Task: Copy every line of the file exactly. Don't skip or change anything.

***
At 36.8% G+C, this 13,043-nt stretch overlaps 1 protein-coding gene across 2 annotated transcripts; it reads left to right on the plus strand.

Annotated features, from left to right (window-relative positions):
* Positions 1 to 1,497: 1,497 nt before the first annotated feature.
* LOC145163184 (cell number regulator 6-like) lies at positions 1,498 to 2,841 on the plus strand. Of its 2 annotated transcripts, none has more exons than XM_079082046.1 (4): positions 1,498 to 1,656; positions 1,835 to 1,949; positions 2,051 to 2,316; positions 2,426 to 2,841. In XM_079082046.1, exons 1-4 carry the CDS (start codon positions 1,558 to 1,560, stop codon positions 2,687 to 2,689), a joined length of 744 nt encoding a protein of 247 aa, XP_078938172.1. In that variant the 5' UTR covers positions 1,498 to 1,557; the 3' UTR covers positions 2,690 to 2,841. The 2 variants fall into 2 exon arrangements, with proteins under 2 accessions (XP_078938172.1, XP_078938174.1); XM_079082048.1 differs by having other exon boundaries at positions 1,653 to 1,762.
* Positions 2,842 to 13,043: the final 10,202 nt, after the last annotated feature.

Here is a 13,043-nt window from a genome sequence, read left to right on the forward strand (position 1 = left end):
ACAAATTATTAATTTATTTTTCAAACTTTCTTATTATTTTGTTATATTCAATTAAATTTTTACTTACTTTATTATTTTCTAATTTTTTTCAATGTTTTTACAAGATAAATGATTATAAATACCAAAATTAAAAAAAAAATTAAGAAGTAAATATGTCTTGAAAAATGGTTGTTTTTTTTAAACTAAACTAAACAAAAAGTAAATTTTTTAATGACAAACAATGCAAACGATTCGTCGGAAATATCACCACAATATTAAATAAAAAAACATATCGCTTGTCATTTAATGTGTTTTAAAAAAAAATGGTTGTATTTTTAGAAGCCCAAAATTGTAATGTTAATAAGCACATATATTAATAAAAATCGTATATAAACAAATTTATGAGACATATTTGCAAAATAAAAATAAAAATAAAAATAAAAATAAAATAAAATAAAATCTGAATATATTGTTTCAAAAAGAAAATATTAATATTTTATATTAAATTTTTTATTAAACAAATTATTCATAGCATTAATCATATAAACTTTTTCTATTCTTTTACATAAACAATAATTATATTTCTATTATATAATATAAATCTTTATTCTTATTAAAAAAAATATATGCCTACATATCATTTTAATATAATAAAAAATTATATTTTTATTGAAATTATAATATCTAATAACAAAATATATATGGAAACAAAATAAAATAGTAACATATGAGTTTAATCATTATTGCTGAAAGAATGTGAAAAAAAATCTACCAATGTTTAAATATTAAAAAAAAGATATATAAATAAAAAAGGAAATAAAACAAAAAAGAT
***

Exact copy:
At 36.8% G+C, this 13,043-nt stretch overlaps 1 protein-coding gene across 2 annotated transcripts; it reads left to right on the plus strand.

Annotated features, from left to right (window-relative positions):
* Positions 1 to 1,497: 1,497 nt before the first annotated feature.
* LOC145163184 (cell number regulator 6-like) lies at positions 1,498 to 2,841 on the plus strand. Of its 2 annotated transcripts, none has more exons than XM_079082046.1 (4): positions 1,498 to 1,656; positions 1,835 to 1,949; positions 2,051 to 2,316; positions 2,426 to 2,841. In XM_079082046.1, exons 1-4 carry the CDS (start codon positions 1,558 to 1,560, stop codon positions 2,687 to 2,689), a joined length of 744 nt encoding a protein of 247 aa, XP_078938172.1. In that variant the 5' UTR covers positions 1,498 to 1,557; the 3' UTR covers positions 2,690 to 2,841. The 2 variants fall into 2 exon arrangements, with proteins under 2 accessions (XP_078938172.1, XP_078938174.1); XM_079082048.1 differs by having other exon boundaries at positions 1,653 to 1,762.
* Positions 2,842 to 13,043: the final 10,202 nt, after the last annotated feature.

Here is a 13,043-nt window from a genome sequence, read left to right on the forward strand (position 1 = left end):
ACAAATTATTAATTTATTTTTCAAACTTTCTTATTATTTTGTTATATTCAATTAAATTTTTACTTACTTTATTATTTTCTAATTTTTTTCAATGTTTTTACAAGATAAATGATTATAAATACCAAAATTAAAAAAAAAATTAAGAAGTAAATATGTCTTGAAAAATGGTTGTTTTTTTTAAACTAAACTAAACAAAAAGTAAATTTTTTAATGACAAACAATGCAAACGATTCGTCGGAAATATCACCACAATATTAAATAAAAAAACATATCGCTTGTCATTTAATGTGTTTTAAAAAAAAATGGTTGTATTTTTAGAAGCCCAAAATTGTAATGTTAATAAGCACATATATTAATAAAAATCGTATATAAACAAATTTATGAGACATATTTGCAAAATAAAAATAAAAATAAAAATAAAAATAAAATAAAATAAAATCTGAATATATTGTTTCAAAAAGAAAATATTAATATTTTATATTAAATTTTTTATTAAACAAATTATTCATAGCATTAATCATATAAACTTTTTCTATTCTTTTACATAAACAATAATTATATTTCTATTATATAATATAAATCTTTATTCTTATTAAAAAAAATATATGCCTACATATCATTTTAATATAATAAAAAATTATATTTTTATTGAAATTATAATATCTAATAACAAAATATATATGGAAACAAAATAAAATAGTAACATATGAGTTTAATCATTATTGCTGAAAGAATGTGAAAAAAAATCTACCAATGTTTAAATATTAAAAAAAAGATATATAAATAAAAAAGGAAATAAAACAAAAAAGAT